South Africa


Guptas permitted to land at Waterkloof in 2013 due to ‘misunderstanding’, Zondo hears

Guptas permitted to land at Waterkloof in 2013 due to ‘misunderstanding’, Zondo hears
Bruce Koloane, former chief of state protocol who is now an ambassador of South Africa in the Netherlands is at the state capture inquiry where he is expected to give testimony about the landing of an air plane that landed at Waterkloof air force base.Picture: Thapelo Morebudi/The Sunday Times.

Former Chief of State Protocol Bruce Koloane has never publicly given his account of the events that led to the Gupta family being permitted to make use of the Waterkloof military airbase for a wedding in 2013. This week he is in the hot seat at the Zondo Commission. And, appearing for the first time on Monday morning, Koloane was in highly defensive mood – insisting that his approval to use Waterkloof was given due to a ‘misunderstanding’.

Former Chief of State Protocol Bruce Koloane says that the idea that he personally gave permission for the Gupta family to use the Waterkloof airbase in 2013 was the result of a “misunderstanding”.

Appearing before the Zondo Commission into State Capture on Monday morning, Koloane insisted that he never gave the go-ahead to the Department of Defence to approve the use of Waterkloof.

Banging his fist on the table for emphasis, Koloane said: “There is no way I will have given an instruction to an official from another department to issue [such permission].”

Yet en email was sent from Koloane’s personal assistant to the Department of Defence indicating that Koloane had indeed “telephonically approved the request”.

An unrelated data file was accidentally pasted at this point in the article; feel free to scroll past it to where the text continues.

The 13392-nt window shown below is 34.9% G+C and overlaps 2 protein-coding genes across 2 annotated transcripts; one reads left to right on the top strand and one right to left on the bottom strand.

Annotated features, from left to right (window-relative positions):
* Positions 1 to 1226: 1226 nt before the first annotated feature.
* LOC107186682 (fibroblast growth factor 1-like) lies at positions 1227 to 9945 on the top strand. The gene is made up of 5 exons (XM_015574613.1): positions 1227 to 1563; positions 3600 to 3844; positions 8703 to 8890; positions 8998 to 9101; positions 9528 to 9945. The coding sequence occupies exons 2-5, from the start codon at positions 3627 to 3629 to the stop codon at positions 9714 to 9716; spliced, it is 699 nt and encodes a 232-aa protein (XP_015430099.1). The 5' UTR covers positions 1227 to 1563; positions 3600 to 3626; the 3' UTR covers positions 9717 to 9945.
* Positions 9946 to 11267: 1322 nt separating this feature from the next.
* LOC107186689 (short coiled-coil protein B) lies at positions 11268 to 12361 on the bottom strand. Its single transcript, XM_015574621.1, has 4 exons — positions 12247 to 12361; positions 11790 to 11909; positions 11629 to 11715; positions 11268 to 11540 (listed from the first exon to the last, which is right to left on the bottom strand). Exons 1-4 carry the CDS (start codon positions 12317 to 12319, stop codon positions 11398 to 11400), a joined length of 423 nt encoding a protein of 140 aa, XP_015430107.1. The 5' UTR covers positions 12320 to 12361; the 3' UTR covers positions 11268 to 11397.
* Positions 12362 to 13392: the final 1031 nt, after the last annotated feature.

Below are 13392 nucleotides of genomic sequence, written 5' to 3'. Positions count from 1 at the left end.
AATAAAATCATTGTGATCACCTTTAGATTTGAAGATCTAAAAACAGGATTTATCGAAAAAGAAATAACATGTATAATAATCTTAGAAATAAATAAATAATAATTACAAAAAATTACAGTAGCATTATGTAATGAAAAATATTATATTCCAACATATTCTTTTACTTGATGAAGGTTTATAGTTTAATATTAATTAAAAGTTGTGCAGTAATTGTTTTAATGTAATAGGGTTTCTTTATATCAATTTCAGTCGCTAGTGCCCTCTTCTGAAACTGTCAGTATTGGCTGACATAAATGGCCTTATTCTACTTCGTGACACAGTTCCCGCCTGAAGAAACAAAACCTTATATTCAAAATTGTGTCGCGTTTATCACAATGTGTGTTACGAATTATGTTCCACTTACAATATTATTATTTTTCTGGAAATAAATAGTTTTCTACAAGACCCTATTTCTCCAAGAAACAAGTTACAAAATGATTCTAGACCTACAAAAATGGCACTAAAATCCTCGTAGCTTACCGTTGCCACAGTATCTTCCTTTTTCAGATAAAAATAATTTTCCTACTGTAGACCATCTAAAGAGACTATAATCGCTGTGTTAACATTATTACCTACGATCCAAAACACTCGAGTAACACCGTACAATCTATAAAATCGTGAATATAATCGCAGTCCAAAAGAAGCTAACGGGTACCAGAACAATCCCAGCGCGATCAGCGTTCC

When quizzed on this, Koloane insisted that his PA must have misunderstood him.

In Koloane’s version of events, the first he heard of the Guptas’ wedding plans was when he received a phone call from the Indian High Commissioner to South Africa, the unfortunately-named Virendra Gupta (no relation to the family). The High Commissioner told Koloane that a flight clearance request had been submitted for what he described as a “ministerial delegation” from India who would be visiting South Africa.

Koloane then contacted the Department of Defence to say: “The High Commissioner is on my case, can you please process this application?”

Koloane told the commission that he was embarrassed by the fact that the High Commissioner had not received any response to his request after six days, as he did not want to damage diplomatic relations with India.

At several points, Koloane referred to himself as the “conduit”: the go-between to ensure smooth visits for foreign dignitaries visiting South Africa.

He never instructed the Department of Defence to approve the Waterkloof landing request, Koloane said; he merely asked the department to “expedite” the “processing” of the request, regardless of the outcome.

Koloane was subsequently informed by a defence official that the Gupta landing request did not contain a note verbale: the diplomatic memo which would be required in such instances.

Earlier, the Zondo Commission had heard from former Chief of State Protocol – and current South African ambassador to the United Nations – Jerry Matjila that at least one, and sometimes two, note verbales would ordinarily be needed to facilitate such a request.